The first ‘open access’ debate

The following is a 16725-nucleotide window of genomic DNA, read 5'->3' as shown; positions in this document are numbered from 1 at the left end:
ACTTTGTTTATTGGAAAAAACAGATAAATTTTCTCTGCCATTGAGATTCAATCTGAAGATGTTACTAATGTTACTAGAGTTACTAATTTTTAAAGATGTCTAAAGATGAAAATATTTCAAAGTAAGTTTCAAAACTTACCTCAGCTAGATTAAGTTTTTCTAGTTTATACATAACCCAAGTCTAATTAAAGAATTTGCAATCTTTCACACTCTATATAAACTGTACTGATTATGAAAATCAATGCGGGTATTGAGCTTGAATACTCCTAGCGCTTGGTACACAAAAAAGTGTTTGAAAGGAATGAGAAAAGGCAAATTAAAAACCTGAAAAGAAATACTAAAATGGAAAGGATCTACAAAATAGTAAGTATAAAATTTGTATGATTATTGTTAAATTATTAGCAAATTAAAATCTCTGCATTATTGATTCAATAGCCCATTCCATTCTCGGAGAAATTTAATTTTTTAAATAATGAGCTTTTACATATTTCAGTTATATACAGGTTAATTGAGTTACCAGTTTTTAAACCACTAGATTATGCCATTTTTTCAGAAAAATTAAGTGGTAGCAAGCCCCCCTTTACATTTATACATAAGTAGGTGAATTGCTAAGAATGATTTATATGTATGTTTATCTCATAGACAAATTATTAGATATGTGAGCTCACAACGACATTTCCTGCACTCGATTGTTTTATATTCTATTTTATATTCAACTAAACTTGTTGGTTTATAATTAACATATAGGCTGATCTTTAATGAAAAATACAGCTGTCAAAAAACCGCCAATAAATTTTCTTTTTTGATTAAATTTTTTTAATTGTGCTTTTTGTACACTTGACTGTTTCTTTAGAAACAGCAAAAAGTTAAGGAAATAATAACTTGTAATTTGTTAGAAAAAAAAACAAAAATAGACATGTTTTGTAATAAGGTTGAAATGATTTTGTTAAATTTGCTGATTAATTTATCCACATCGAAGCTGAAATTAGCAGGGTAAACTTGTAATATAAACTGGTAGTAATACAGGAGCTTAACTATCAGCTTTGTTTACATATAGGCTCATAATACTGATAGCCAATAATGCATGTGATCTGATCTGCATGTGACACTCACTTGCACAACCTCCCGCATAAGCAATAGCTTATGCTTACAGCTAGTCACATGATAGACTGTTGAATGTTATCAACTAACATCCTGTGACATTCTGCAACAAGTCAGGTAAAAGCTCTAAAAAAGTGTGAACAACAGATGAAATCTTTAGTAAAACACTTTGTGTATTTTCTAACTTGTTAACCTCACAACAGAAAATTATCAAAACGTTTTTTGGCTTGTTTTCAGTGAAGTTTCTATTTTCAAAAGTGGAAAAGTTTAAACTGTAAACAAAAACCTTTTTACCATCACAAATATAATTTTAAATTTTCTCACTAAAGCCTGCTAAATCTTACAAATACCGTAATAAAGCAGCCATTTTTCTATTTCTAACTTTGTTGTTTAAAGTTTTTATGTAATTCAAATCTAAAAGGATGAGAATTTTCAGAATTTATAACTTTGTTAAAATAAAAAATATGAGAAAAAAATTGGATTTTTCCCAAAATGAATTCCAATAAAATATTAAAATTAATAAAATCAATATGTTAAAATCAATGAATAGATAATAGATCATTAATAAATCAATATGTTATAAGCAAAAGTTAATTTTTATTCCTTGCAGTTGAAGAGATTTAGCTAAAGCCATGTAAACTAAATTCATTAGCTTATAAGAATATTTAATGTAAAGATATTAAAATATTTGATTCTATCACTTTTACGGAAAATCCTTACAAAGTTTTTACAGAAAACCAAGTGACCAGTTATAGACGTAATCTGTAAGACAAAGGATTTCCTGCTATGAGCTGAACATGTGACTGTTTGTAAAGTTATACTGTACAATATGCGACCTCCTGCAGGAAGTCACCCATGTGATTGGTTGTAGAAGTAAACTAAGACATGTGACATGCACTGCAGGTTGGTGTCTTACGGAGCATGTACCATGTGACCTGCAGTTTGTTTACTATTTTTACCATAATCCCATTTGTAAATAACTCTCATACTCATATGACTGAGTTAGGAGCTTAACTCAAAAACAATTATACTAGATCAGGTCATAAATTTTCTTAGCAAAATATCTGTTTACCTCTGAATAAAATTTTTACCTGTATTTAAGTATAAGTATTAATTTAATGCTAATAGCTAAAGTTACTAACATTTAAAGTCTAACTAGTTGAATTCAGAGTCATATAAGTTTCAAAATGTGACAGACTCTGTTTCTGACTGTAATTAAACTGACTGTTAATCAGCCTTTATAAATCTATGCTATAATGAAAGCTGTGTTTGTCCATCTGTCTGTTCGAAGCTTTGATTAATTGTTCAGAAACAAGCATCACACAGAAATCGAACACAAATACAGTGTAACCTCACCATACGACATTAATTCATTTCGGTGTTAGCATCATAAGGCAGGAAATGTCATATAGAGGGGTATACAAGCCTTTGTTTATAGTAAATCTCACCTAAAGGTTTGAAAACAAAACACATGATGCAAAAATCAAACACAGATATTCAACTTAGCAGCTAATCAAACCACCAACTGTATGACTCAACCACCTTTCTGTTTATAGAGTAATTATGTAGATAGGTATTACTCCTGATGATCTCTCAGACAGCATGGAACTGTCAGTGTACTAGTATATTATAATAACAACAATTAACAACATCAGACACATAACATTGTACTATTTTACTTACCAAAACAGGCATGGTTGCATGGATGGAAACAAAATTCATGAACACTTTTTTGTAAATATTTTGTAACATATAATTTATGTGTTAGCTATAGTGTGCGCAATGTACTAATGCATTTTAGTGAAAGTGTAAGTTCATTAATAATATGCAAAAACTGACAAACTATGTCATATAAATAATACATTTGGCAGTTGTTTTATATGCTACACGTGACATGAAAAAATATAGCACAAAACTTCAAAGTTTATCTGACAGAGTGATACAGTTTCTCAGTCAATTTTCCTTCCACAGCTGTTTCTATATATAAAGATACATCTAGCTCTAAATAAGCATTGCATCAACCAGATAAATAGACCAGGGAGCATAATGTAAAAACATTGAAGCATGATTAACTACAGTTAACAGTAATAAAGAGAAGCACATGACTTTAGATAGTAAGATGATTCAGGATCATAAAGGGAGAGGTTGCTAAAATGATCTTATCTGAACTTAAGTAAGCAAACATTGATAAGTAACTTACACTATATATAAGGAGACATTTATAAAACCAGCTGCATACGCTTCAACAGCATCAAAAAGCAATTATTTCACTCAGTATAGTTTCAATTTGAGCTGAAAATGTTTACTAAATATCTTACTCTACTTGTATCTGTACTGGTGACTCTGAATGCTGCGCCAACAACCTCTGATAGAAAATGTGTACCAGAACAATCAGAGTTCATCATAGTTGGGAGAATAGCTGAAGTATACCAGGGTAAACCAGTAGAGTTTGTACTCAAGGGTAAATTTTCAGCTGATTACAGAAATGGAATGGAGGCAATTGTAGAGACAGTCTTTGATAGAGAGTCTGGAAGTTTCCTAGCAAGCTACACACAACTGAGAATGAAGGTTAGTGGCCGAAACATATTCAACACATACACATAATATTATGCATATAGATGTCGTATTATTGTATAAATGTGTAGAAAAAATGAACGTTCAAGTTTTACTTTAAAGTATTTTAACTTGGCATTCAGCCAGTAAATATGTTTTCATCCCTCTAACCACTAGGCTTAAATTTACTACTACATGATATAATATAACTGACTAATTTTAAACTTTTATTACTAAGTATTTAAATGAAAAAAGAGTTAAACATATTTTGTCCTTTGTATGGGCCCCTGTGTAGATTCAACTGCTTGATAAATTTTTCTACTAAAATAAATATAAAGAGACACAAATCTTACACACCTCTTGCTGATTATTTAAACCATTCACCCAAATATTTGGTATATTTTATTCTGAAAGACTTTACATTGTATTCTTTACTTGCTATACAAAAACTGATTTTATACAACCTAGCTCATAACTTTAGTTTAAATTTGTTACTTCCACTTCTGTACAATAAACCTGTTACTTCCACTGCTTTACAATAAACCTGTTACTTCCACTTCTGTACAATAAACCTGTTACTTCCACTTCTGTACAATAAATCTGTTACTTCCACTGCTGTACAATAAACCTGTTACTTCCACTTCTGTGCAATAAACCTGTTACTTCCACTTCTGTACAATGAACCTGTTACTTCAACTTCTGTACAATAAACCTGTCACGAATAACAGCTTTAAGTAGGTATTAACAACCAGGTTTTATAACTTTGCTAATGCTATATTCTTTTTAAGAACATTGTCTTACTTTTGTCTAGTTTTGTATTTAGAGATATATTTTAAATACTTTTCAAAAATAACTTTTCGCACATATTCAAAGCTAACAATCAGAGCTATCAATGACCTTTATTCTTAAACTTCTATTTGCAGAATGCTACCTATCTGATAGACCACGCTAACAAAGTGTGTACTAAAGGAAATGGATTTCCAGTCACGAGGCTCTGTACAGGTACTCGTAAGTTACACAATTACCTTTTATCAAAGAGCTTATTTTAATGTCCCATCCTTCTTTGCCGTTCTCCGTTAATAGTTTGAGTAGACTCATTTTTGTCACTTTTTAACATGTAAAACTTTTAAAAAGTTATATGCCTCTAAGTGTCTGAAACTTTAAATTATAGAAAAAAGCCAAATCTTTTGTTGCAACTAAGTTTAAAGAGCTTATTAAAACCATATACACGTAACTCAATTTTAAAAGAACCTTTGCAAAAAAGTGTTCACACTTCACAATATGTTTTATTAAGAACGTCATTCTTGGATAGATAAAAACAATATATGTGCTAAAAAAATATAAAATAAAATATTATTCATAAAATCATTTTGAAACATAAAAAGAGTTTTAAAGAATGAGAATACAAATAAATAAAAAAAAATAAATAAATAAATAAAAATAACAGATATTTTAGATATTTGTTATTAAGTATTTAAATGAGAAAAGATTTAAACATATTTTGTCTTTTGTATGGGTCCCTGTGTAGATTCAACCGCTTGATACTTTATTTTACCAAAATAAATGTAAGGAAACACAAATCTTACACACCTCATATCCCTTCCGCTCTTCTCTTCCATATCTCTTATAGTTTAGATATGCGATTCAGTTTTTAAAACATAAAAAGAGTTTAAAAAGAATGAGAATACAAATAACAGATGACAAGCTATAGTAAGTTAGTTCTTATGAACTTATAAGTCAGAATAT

In 19th-century Britain the cost of books - and even newspapers - put them beyond the reach of the working classes.  The 1850 Public Library Act gave local boroughs the right to use money from public rates for the establishment of free public libraries.   However, take-up was slow, particularly in London. It was only after the Queen's Jubilee that Library Committees were set up across London to establish libraries in their areas. In 1890s London there was an explosion in public library building.Public libraries were very often dismissed by others in the library profession as ‘dolls house' institutions.  In the late-Victorian period, they were inadequately funded and chief librarians might be instructed to write begging letters to local aristocrats asking them to donate their unwanted books to stock half-empty shelves.  In 1877 the Library Association was established for a growing community of librarians, booksellers, publishers and authors. The so called ‘rate-assisted' librarian was seen as the least important in this community: only one public librarian sat on a management committee of 22 people.The standard practice in the first London public libraries was to keep books on ‘closed access' meaning that the stock was not displayed on open shelves.  Instead staff would bring publications to the users on demand.  To help readers discover if the titles they wanted were available, libraries used ‘indicator systems', mechanical devices which visually displayed the status of any title.  Seen as more modern and efficient, ‘closed access' was favoured by the vast majority of public librarians.However, in 1895 James Duff Brown, the librarian at Clerkenwell Library made a dramatic decision.  He decided to introduce open shelves at his library.  The majority of public librarians opposed Duff Brown's actions.  Charles Goss, the Librarian at the Bishopsgate Institute, was especially vocal in his opposition.   Together with John Frowde of Bermondsey and Edward Foskett of Camberwell, Goss established the Society of Public Librarians in 1895. This trade union for librarians sought to protect the interests of public librarians in the wider library world and to campaign for the maintenance of the indicator or closed access system.‘The Battle of the Books'The members of the Society of Public Librarians believed Duff Brown had only introduced open shelves to raise his own profile.  They also believed he was being manipulated by others, including Thomas Greenwood (a wealthy publisher) and J.Y.W. MacAlister (a private librarian and one-time Chairman of the Library Association).  The open access debates became so intense that they were reported in the Sun newspaper in 1897 under the headline: ‘The Battle of the Books: the Bitter War in the Library World'.  Eventually, all municipal libraries did convert to open access but the revolution Duff Brown and his supporters had predicted took around twenty years to achieve.This story was related at the Bishopsgate Institute open day by Michelle Johansen.  Her discovery of correspondence about ‘the battle of the books' led her to believe that the writing of library history in the UK has been skewed against the librarians who were opposed to ‘open shelves', because so much of it was written and published by Duff Brown and his open access allies.Her findings have been published in Library History journal (see Michelle Johansen, 'A Fault-Line in Library History: Charles Goss, the Society of Public Librarians and 'The Battle of the Books' in the Late Nineteenth Century,' Library History, 19 (2) (July 2003), pp. 75-91).  Michelle's thesis ‘The Public Librarian in Modern London (1890-1914): the Case of Charles Goss at the Bishopsgate Institute,' (unpublished thesis), University of East London, 2006, further explores the career and influence of the long-serving librarian at the Bishopsgate Institute.